Genuine curiosity occurs when you allow what you don’t know to be more interesting than what you already know—or think you know. We all start out naturally curious but soon experience begins to teach us about the world—making genuine curiosity less automatic.
Becoming genuinely curious is a skill that requires practice. While it’s a very good thing to learn from past experiences, it isn’t necessary all the time and shouldn’t be an automatic reaction. We need to learn how to question our reactions so that we can respond with conscious intent. Once we can master this skill we are able to learn again.
“I have learned the novice can often see things that the expert overlooks. All that is necessary is not to be afraid of making mistakes, or of appearing naïve.”—Abraham Maslow
The Top 10 Benefits of Genuine Curiosity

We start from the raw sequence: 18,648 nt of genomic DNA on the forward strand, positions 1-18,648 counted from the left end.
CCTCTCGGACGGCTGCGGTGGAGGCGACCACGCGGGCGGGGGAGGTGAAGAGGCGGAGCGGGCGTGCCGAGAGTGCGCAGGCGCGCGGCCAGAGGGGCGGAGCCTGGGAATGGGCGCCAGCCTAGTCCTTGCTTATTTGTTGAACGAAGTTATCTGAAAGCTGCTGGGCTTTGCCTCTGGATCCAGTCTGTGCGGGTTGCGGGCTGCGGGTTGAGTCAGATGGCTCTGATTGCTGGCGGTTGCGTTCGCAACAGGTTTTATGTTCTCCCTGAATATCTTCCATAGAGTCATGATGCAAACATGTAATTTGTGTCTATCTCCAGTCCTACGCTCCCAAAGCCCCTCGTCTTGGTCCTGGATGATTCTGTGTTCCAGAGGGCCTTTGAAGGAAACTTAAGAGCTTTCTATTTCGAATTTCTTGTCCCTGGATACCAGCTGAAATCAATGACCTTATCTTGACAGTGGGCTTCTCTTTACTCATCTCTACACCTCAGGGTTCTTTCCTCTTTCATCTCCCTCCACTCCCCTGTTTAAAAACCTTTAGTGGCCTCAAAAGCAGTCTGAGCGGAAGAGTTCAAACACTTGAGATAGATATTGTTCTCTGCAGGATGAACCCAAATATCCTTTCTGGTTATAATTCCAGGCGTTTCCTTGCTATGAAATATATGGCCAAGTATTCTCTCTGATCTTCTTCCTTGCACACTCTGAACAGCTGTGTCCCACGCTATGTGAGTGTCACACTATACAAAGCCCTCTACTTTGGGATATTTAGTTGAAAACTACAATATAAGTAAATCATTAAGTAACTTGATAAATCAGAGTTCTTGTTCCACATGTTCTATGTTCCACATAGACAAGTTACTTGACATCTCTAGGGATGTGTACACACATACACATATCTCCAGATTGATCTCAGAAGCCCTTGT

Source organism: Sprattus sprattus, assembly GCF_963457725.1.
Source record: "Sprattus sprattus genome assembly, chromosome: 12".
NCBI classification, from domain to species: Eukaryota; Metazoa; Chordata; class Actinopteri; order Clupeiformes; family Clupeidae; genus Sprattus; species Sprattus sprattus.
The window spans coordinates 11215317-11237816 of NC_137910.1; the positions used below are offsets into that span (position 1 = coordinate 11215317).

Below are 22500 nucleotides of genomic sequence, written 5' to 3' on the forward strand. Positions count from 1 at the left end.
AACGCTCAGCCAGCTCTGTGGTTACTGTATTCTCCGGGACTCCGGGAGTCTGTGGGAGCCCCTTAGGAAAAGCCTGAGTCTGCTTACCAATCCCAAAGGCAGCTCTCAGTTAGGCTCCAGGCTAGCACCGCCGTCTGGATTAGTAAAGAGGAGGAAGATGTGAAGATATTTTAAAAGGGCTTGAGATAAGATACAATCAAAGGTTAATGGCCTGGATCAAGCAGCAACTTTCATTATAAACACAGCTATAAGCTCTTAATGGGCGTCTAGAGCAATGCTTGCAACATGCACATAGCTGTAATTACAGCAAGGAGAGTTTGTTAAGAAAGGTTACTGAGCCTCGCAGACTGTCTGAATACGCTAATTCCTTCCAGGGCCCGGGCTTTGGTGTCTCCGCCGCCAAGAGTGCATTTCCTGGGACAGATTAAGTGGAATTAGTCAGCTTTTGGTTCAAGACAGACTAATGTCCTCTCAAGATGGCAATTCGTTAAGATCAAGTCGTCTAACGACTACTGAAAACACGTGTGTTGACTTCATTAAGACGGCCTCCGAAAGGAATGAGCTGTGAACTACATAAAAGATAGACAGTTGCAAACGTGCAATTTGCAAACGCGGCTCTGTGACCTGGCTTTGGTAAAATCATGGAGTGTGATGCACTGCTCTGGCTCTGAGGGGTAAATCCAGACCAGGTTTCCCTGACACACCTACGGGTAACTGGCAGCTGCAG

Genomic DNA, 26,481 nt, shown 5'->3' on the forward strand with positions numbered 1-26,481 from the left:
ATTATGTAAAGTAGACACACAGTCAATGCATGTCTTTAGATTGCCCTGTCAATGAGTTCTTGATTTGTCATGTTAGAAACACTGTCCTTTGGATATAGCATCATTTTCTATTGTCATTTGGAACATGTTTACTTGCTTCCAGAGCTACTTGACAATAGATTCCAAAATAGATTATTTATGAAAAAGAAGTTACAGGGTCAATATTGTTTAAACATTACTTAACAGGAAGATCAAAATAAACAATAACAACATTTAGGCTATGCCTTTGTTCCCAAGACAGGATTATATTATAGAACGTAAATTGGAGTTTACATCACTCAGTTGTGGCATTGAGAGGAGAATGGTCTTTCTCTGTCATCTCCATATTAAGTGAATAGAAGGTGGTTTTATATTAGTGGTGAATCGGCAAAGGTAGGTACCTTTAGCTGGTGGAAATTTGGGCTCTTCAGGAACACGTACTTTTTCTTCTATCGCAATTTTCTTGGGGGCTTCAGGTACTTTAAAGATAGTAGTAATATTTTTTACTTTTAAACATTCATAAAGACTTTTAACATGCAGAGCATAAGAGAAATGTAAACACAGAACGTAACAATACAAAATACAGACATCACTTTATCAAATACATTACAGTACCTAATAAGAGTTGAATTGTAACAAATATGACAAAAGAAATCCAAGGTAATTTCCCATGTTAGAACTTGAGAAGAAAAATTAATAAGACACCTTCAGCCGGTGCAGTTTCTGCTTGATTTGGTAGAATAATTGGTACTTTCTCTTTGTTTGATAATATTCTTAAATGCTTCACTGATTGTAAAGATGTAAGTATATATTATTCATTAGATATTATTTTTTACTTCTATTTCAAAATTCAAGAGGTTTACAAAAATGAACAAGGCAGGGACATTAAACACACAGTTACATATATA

- Gives you a puzzle to work out (stimulating, creating new brain cells, changes old habits)
- You feel smarter asking good questions vs. having a few canned answers to defend
- Allows you to be more human as you allow others to be more human, too
- You’re less frustrated because you suspend expectations
- Helps you see the connection to lots of “unrelated” parts of life
- Curiosity puts you in control rather than at the mercy of events
- You have more options available to you in every situation
- You can be satisfied not having all the answers
- Relieves the burden and stress of needing to be right all the time
- You realize just how little you know yet you feel so wise.
Related Tip of the Week: Know-it-All,
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How can genuine curiosity help you more effectively influence children, customers, networks of people, and romantic partners? What holds you back from asking questions? Share your thoughts and stories, won’t you?